Mountain View Regional Hospital: Don Burris, CEO

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The Mountain View Regional Hospital opened in Casper, Wyoming in June of 2008. It is a 23-bed, specialty surgery hospital that is 50% physician owned. Its corporate partner is National Surgical Hospitals based in Chicago, Illinois. It began as a hospital specializing in neurosurgery, but in the short time it has been in operation the organization has also established itself as a center for orthopedic surgery, general surgery, plastic surgery, bariatric surgery, nose and throat surgery, and pain management. The hospital also has an emergency room and a total of about 150 employees.

“The physician ownership model is one that is a lot more operationally efficient,” says Don Burris, CEO. “Patient satisfaction is higher due to physician involvement at the governing level. As well, clinical outcomes are better and infection rates are lower. From an operational paradigm, physician-owned hospitals have a lot of benefits over traditional hospitals.”

Thin on Administration, Heavy on Quality

“The physicians and I pretty much work hand-in-hand to get things done, both strategically and operationally,” says Burris. “It’s not death by committee around here. If you need to get something done, this ship is easily turned.”

The physicians who built the hospital were focused on creating a healthcare facility where they could directly affect the clinical outcomes without a lot of bureaucracy. Burris says the owner-operator mentality means that folks are intrinsically invested. “You can’t just ask someone to care and to start caring right now,” he says. “Of course, we have  a beautiful facility and we have state of the art equipment. What sets us apart and gives us our competitive advantage is our people. I think that’s an advantage that you find in at least this physician-owned hospital, the direct connection between the physician and the staff which really enhances that ownership mentality and drives people to have that component of caring about what happens not just to the organization, but to the patients and families that we serve.”

The Three-Legged Stool of Healthcare

The hospital took off so successfully that Mountain View began bumping up against capacity in its first year of operation. A $2.5 million, 14-room expansion was begun and completed in 2010. Healthcare reform changed the landscape, however. The hospital is currently unable to license those beds for inpatient use. “Of course there are other ways we can utilize these rooms,” says Burris, “but ideally, the purpose of building them was to get them licensed as inpatient beds. We have hit capacity on our census numerous times and it’s very disheartening that we can not serve the needs of our community because of legislation that prohibits us from opening these beds.”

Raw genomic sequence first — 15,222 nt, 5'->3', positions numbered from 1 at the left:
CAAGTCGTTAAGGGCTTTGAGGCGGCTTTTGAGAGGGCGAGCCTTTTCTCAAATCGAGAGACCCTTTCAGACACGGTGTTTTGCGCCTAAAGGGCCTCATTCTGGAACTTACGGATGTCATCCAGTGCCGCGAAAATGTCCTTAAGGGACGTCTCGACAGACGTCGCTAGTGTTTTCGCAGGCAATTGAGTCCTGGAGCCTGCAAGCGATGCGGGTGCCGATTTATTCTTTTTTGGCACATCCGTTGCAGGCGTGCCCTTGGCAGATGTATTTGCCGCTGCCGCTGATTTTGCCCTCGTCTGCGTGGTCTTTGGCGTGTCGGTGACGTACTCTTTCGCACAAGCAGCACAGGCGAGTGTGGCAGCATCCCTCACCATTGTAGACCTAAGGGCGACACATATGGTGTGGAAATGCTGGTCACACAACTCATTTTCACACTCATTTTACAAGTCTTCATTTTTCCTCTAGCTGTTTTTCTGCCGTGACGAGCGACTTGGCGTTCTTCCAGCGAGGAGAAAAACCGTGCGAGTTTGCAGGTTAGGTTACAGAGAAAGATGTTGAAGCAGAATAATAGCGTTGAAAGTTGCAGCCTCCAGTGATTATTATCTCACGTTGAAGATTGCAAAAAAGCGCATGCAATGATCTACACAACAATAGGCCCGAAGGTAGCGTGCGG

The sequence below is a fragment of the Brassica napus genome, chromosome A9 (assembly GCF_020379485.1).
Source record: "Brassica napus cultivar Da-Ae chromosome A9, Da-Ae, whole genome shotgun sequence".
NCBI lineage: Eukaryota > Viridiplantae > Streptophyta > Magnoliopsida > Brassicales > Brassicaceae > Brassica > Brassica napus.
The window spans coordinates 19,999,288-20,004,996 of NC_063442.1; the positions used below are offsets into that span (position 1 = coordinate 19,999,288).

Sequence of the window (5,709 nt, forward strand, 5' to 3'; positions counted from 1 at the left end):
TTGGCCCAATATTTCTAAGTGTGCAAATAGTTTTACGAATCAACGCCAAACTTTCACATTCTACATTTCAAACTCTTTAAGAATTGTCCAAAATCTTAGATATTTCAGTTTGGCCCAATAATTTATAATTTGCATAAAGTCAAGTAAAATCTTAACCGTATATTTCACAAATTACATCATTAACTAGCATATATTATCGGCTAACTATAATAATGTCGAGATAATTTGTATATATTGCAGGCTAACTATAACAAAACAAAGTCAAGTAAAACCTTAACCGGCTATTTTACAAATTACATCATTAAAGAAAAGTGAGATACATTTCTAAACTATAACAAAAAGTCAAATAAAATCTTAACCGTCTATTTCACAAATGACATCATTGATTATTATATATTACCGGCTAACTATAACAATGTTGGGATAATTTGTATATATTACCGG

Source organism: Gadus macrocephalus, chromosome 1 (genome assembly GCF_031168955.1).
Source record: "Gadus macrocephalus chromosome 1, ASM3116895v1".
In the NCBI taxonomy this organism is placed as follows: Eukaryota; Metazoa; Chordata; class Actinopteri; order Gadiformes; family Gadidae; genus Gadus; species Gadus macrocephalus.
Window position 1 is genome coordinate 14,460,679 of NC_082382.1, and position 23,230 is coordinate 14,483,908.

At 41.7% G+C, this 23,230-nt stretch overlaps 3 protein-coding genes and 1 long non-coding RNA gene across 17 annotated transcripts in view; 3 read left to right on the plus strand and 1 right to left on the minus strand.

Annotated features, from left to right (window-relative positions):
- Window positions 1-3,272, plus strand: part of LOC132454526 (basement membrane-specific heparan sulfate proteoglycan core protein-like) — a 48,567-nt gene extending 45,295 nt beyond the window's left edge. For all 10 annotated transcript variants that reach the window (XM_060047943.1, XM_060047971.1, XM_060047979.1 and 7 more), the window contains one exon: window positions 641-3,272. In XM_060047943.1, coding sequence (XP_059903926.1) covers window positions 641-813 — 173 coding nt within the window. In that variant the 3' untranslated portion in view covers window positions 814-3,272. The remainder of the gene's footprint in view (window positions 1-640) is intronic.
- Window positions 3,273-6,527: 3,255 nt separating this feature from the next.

“I’ve always viewed healthcare as a three-legged stool: affordable, accessible, and quality driven,” says Burris. “What’s been done in terms of healthcare reform, specific to our facility, is that access has been addressed in terms of everyone having insurance. Simultaneously we’ve limited capacity in our facilities—specifically physician-owned facilities—that demonstrate there is a need in the community because we’re hitting capacity.”

“I think the ultimate effect is that you are going to have overcrowding in other facilities. Folks are going to be just running through the system as fast as they can and, ultimately, the quality leg of that stool is going to be impacted.”

Still Growing, None the Less

Regardless of legislative changes, Burris still sees growth in the future of Mountain View. Three of the four operating rooms are frequently running at capacity. There is continued recruitment of additional surgeons and the hospital will continue to accommodate as many patients as possible. The hoped-for inpatient rooms can be utilized as observation rooms for day-surgery patients, for instance.

“There is a lot of outpatient or same day surgeries that we can accommodate in that space, so we do still have the ability to increase our volume and accommodate the community in that way,” Burris says.

The Physician in the Healthcare Equation

“It would behoove the folks looking at healthcare optimization, instead of focusing on some of the things they view as prohibitive to physician-owned hospitals or physician involvement in hospitals, to truly take a look at the operational side, to look at the numbers and facts versus the anecdotal information. I think that’s the thing that’s left healthcare, the realization that the physician is at the center of it. It is very important that we reintroduce the physician into the healthcare equation.”

-by T.M. Simmons

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